1:19 [m. 41]--Repetition of the last two lines.  This final phrase is extended to six bars in the last strophe, eliminating the slowing and quieting (but still including the minor hint on “Schönste“).  The last two words, “der Schönen,” are repeated in an intensification leaping to the song’s highest vocal pitch.  The rapid piano flourishes are then extended, providing the strong closing that was absent in the first two verses.
1:32--END OF SONG [46 mm.]


5. Die Liebende schreibt (The Loving Woman Writes).  Text by Johann Wolfgang von Goethe.  Non troppo lento.  Two varied strophes followed by a closing sestet, the musical setting matching the sonnet form.  E-FLAT MAJOR, 6/8 time (Low key D-flat major).

German Text:
Ein Blick von deinen Augen in die meinen,
Ein Kuß von deinem Mund auf meinem Munde,
Wer davon hat, wie ich, gewisse Kunde,
Mag dem was anders wohl erfreulich scheinen?

Entfernt von dir, entfremdet von den Meinen,
Führ’ ich stets die Gedanken in die Runde
Und immer treffen sie auf jene Stunde,
Die einzige: da fang’ ich an zu weinen.

Die Träne trocknet wieder unversehens:
Er liebt ja, denk’ ich, her, in diese Stille,
Und solltest du nicht in die Ferne reichen?

Vernimm das Lispeln dieses Liebewehens;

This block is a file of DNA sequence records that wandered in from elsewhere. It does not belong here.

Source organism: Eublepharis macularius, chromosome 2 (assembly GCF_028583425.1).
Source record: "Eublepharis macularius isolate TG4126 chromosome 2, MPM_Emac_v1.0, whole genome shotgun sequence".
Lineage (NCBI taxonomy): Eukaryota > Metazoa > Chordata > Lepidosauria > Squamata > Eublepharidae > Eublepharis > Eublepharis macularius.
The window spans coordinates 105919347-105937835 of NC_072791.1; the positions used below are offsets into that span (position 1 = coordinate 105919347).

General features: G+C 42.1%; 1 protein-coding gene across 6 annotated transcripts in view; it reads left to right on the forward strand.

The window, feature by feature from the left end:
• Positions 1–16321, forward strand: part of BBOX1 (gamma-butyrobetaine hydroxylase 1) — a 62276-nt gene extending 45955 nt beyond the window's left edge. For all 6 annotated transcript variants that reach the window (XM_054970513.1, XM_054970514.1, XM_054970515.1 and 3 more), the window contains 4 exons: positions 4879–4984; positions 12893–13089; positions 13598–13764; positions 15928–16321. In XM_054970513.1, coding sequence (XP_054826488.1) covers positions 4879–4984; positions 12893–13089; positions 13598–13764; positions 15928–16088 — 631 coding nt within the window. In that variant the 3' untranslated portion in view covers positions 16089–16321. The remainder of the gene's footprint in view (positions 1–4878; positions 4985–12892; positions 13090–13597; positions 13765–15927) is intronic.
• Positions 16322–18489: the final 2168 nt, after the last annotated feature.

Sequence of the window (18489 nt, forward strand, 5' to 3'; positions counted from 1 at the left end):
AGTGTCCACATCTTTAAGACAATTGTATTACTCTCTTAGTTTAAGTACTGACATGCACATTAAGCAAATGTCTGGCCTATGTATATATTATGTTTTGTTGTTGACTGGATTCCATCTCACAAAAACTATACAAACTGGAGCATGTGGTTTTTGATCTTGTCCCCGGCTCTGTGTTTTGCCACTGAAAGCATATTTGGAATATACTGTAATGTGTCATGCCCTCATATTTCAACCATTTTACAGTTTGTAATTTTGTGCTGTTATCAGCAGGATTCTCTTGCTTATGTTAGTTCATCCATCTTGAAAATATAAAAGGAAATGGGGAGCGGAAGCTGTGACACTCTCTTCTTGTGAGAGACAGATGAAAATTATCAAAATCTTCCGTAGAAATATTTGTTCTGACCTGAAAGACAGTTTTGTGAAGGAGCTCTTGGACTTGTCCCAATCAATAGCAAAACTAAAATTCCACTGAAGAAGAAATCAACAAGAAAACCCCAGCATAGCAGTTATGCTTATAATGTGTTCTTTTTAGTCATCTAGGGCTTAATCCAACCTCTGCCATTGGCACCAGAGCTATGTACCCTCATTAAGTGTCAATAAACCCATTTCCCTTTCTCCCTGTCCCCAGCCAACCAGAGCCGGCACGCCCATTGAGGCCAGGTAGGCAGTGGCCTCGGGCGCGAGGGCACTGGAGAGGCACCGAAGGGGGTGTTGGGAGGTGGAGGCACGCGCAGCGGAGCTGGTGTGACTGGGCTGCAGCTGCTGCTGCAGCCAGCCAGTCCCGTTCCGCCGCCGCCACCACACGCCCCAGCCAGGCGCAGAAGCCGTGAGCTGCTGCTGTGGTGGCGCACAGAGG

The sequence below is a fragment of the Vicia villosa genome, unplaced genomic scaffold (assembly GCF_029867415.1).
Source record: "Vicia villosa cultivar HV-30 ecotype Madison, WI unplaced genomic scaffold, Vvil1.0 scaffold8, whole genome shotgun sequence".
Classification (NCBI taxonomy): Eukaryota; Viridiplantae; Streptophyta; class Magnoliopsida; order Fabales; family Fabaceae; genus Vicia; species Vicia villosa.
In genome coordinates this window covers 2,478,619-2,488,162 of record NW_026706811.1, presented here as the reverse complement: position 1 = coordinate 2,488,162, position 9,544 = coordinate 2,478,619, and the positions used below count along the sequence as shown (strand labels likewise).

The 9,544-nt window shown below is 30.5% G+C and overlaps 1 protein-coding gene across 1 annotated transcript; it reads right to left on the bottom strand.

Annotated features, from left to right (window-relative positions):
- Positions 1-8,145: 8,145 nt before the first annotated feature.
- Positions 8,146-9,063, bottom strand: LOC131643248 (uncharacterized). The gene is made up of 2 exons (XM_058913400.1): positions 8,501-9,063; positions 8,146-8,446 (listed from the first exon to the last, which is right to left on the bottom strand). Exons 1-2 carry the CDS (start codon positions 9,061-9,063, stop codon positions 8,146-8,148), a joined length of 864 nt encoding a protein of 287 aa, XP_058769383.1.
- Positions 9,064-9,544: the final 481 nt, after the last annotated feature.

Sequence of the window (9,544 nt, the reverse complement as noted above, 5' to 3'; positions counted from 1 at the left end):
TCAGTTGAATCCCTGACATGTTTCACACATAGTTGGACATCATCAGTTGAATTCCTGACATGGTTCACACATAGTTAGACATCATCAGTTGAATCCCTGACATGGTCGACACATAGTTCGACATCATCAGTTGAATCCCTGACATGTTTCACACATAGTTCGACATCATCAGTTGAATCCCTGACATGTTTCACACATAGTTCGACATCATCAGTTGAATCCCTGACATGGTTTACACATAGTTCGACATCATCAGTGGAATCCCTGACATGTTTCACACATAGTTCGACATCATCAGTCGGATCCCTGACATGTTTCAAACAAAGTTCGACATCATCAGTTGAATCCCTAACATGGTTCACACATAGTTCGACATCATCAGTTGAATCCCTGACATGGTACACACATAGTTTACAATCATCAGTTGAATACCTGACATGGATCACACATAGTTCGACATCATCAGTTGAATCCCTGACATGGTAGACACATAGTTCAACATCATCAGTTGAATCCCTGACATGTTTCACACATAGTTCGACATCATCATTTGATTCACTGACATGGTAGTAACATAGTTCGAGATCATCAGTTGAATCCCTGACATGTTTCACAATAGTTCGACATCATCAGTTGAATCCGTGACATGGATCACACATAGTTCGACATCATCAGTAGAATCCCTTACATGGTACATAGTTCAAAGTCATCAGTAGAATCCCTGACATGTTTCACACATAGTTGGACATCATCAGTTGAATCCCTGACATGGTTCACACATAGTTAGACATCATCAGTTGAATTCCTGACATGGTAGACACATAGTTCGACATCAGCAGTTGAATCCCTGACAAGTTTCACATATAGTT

Mein einzig Glück auf Erden ist dein Wille,
Dein freundlicher zu mir; gib mir ein Zeichen!

English Translation

0:00 [m. 1]--Stanza 1.  Beginning on a half-measure, the piano plays a sighing, dissonant chord (a half-diminished seventh) leading to the simply stated rise and fall of the first line on a broken E-flat chord.  A two-note group off the beat is introduced in the piano left hand.  The right hand decorates the melody.  The second line is a sequential repetition a step higher than the first (on F minor), also introduced by a dissonant chord (this time a “fully” diminished seventh).  The long-short rhythm of the vocal line remains consistent.
0:11 [m. 7]--The third and fourth lines of the stanza break from the sequence and freely flow in the continuous long-short rhythm.  The smooth two-note groups in the left hand are now constant.  The right hand harmonies more closely follow the vocal line.  The music moves toward the related key of C minor, and the stanza ends on the questioning “dominant” chord of that key.  There is a one-bar piano bridge.